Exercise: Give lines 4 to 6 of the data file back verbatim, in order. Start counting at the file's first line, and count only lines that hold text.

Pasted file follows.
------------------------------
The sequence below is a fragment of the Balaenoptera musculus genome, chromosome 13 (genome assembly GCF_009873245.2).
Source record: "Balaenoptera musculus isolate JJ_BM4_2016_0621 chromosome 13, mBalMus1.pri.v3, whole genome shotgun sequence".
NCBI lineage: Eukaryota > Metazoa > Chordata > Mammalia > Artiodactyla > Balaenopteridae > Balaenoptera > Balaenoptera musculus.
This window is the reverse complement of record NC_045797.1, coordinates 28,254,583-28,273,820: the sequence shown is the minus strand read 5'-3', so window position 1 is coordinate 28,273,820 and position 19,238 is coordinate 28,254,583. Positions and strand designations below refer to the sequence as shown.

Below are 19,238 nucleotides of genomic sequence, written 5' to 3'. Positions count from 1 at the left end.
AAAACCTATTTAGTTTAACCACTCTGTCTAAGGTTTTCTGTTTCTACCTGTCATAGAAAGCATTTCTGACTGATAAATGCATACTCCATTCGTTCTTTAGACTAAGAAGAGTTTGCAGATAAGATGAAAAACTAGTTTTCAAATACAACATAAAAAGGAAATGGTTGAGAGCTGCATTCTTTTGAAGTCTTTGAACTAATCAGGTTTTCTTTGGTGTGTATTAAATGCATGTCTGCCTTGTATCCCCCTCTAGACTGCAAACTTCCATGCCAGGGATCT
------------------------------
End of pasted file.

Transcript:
This window is the reverse complement of record NC_045797.1, coordinates 28,254,583-28,273,820: the sequence shown is the minus strand read 5'-3', so window position 1 is coordinate 28,273,820 and position 19,238 is coordinate 28,254,583. Positions and strand designations below refer to the sequence as shown.

Below are 19,238 nucleotides of genomic sequence, written 5' to 3'. Positions count from 1 at the left end.
AAAACCTATTTAGTTTAACCACTCTGTCTAAGGTTTTCTGTTTCTACCTGTCATAGAAAGCATTTCTGACTGATAAATGCATACTCCATTCGTTCTTTAGACTAAGAAGAGTTTGCAGATAAGATGAAAAACTAGTTTTCAAATACAACATAAAAAGGAAATGGTTGAGAGCTGCATTCTTTTGAAGTCTTTGAACTAATCAGGTTTTCTTTGGTGTGTATTAAATGCATGTCTGCCTTGTATCCCCCTCTAGACTGCAAACTTCCATGCCAGGGATCT